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C. M. Harris

(b Tortola, British Virgin Islands, May 20, 1759; d Washington, DC, March 28, 1828).

American architect, Naturalist and civil servant of British birth. Born on a West Indian sugar plantation, to which he became an heir on the death of his father in 1760, he spent his youth among his English Quaker relatives in Lancaster. He was apprenticed to a ‘practical physician’ and apothecary in Ulverston, Lancs (now Cumbria), then studied medicine at the University of Edinburgh (1781–3), receiving the MD degree from the University of Aberdeen in 1784. He continued his medical studies and pursued his other interests of drawing and painting in London and Paris, and travelled on the continent and in Scotland, before returning to Tortola in May 1785. In the autumn of the following year he emigrated to the USA.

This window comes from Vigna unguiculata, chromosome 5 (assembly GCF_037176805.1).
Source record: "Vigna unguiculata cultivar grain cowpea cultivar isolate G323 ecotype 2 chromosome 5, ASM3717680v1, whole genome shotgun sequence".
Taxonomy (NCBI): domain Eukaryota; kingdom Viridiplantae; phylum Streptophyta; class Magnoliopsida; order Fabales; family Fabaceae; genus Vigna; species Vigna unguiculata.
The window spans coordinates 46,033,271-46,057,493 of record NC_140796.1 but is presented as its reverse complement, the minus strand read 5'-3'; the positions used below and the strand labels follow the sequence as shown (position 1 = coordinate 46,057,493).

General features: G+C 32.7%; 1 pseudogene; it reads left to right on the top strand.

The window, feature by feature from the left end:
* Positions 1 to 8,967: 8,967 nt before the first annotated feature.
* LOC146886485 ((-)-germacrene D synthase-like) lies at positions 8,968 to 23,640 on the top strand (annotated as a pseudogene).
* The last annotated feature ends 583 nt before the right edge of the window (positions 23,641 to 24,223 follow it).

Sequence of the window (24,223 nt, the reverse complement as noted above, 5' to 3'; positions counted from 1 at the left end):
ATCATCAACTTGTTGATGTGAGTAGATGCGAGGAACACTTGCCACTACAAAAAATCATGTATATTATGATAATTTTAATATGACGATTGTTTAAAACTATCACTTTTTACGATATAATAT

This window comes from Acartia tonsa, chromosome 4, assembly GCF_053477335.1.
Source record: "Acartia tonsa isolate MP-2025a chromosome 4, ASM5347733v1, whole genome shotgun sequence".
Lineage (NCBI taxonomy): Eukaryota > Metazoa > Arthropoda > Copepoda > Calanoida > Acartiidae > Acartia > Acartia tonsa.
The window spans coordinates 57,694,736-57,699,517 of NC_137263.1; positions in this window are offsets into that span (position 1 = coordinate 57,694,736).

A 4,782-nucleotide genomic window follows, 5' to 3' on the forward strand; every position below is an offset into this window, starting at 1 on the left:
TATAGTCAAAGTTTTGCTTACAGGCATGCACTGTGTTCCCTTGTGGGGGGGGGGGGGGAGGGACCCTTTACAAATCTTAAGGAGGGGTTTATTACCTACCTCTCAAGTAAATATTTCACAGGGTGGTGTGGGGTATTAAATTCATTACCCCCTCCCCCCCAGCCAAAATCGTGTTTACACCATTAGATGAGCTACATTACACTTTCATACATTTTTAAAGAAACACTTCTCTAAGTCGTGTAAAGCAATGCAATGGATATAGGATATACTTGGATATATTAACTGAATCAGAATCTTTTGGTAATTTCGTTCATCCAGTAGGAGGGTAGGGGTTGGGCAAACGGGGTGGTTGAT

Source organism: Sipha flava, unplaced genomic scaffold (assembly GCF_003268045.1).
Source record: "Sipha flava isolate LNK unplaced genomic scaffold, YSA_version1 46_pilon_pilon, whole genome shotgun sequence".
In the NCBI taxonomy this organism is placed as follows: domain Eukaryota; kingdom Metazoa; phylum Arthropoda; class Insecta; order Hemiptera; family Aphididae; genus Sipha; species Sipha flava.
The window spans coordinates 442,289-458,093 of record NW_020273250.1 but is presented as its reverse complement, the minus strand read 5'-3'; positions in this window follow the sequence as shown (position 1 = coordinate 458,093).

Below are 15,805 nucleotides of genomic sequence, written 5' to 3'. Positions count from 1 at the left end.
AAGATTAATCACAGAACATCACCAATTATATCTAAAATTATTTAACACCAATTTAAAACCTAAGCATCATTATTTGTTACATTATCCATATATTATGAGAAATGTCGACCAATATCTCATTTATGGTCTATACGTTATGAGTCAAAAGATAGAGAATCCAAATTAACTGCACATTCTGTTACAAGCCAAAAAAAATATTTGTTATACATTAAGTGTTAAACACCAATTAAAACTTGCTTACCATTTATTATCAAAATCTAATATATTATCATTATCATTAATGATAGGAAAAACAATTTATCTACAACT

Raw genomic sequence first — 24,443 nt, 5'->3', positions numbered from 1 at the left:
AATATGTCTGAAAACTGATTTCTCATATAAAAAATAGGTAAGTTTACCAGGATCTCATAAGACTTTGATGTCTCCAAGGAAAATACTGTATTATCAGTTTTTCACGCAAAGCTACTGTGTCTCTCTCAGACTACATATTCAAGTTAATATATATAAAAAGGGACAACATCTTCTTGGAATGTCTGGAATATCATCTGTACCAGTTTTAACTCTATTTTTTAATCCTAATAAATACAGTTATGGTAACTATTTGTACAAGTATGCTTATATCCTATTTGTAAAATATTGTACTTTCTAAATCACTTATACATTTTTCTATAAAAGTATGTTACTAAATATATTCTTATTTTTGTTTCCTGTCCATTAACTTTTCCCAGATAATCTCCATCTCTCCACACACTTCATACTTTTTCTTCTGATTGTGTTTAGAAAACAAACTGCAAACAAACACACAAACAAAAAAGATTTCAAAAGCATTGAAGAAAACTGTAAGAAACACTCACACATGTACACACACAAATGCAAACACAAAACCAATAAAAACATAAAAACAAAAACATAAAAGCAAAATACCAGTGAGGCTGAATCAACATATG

Thornton practised medicine briefly in Philadelphia but found the fees low and the nature of physicians’ work there ‘laborious’ and ‘disgusting’. His scientific accomplishments, however, gained him election to the American Philosophical Society, and his visionary turn of mind attracted him to causes as varied as the anti-slavery campaign and John Fitch’s experimental steamboats, to which he contributed designs as well as capital. His inclination for design led him to enter the competition for the hall of the Library Company of Philadelphia, and his designs were accepted with slight alterations in ...